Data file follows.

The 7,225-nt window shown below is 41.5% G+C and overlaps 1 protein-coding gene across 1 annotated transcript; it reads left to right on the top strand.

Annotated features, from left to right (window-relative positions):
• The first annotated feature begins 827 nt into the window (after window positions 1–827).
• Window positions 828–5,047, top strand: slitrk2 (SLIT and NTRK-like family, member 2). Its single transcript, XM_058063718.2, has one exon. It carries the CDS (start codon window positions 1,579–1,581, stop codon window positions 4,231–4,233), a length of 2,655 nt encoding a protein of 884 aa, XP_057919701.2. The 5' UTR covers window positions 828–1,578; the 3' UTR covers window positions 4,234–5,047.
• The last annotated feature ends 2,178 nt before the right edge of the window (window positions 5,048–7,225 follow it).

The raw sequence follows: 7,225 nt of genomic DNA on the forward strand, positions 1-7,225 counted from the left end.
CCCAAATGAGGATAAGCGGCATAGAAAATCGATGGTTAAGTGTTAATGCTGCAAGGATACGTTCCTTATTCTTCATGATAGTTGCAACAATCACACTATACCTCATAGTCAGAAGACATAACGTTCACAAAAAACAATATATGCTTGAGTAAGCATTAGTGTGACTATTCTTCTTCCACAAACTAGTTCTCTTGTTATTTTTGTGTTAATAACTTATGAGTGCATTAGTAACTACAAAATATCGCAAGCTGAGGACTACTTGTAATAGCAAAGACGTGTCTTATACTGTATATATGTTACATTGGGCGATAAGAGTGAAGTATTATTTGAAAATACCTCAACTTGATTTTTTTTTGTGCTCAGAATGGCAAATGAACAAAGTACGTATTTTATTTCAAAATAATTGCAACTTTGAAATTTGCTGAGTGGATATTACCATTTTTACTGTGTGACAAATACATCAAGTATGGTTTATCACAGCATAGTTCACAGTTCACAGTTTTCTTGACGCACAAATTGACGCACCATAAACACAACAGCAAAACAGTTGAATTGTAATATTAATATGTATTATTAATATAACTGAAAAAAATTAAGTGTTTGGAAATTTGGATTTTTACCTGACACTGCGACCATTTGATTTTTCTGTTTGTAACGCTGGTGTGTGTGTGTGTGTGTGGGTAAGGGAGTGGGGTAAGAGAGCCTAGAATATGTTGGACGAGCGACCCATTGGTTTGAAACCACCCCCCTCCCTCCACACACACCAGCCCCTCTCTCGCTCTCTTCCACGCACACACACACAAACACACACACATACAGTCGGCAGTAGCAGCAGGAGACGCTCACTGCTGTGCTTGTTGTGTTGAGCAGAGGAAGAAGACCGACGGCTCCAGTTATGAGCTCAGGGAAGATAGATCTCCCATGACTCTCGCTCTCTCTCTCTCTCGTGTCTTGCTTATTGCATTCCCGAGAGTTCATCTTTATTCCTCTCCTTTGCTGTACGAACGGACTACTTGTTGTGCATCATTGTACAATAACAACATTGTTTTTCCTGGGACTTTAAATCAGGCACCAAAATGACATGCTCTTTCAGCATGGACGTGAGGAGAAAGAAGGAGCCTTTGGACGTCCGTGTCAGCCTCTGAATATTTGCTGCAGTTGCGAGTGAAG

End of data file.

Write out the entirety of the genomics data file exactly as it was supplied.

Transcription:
The 7,225-nt window shown below is 41.5% G+C and overlaps 1 protein-coding gene across 1 annotated transcript; it reads left to right on the top strand.

Annotated features, from left to right (window-relative positions):
• The first annotated feature begins 827 nt into the window (after window positions 1–827).
• Window positions 828–5,047, top strand: slitrk2 (SLIT and NTRK-like family, member 2). Its single transcript, XM_058063718.2, has one exon. It carries the CDS (start codon window positions 1,579–1,581, stop codon window positions 4,231–4,233), a length of 2,655 nt encoding a protein of 884 aa, XP_057919701.2. The 5' UTR covers window positions 828–1,578; the 3' UTR covers window positions 4,234–5,047.
• The last annotated feature ends 2,178 nt before the right edge of the window (window positions 5,048–7,225 follow it).

The raw sequence follows: 7,225 nt of genomic DNA on the forward strand, positions 1-7,225 counted from the left end.
CCCAAATGAGGATAAGCGGCATAGAAAATCGATGGTTAAGTGTTAATGCTGCAAGGATACGTTCCTTATTCTTCATGATAGTTGCAACAATCACACTATACCTCATAGTCAGAAGACATAACGTTCACAAAAAACAATATATGCTTGAGTAAGCATTAGTGTGACTATTCTTCTTCCACAAACTAGTTCTCTTGTTATTTTTGTGTTAATAACTTATGAGTGCATTAGTAACTACAAAATATCGCAAGCTGAGGACTACTTGTAATAGCAAAGACGTGTCTTATACTGTATATATGTTACATTGGGCGATAAGAGTGAAGTATTATTTGAAAATACCTCAACTTGATTTTTTTTTGTGCTCAGAATGGCAAATGAACAAAGTACGTATTTTATTTCAAAATAATTGCAACTTTGAAATTTGCTGAGTGGATATTACCATTTTTACTGTGTGACAAATACATCAAGTATGGTTTATCACAGCATAGTTCACAGTTCACAGTTTTCTTGACGCACAAATTGACGCACCATAAACACAACAGCAAAACAGTTGAATTGTAATATTAATATGTATTATTAATATAACTGAAAAAAATTAAGTGTTTGGAAATTTGGATTTTTACCTGACACTGCGACCATTTGATTTTTCTGTTTGTAACGCTGGTGTGTGTGTGTGTGTGTGGGTAAGGGAGTGGGGTAAGAGAGCCTAGAATATGTTGGACGAGCGACCCATTGGTTTGAAACCACCCCCCTCCCTCCACACACACCAGCCCCTCTCTCGCTCTCTTCCACGCACACACACACAAACACACACACATACAGTCGGCAGTAGCAGCAGGAGACGCTCACTGCTGTGCTTGTTGTGTTGAGCAGAGGAAGAAGACCGACGGCTCCAGTTATGAGCTCAGGGAAGATAGATCTCCCATGACTCTCGCTCTCTCTCTCTCTCGTGTCTTGCTTATTGCATTCCCGAGAGTTCATCTTTATTCCTCTCCTTTGCTGTACGAACGGACTACTTGTTGTGCATCATTGTACAATAACAACATTGTTTTTCCTGGGACTTTAAATCAGGCACCAAAATGACATGCTCTTTCAGCATGGACGTGAGGAGAAAGAAGGAGCCTTTGGACGTCCGTGTCAGCCTCTGAATATTTGCTGCAGTTGCGAGTGAAG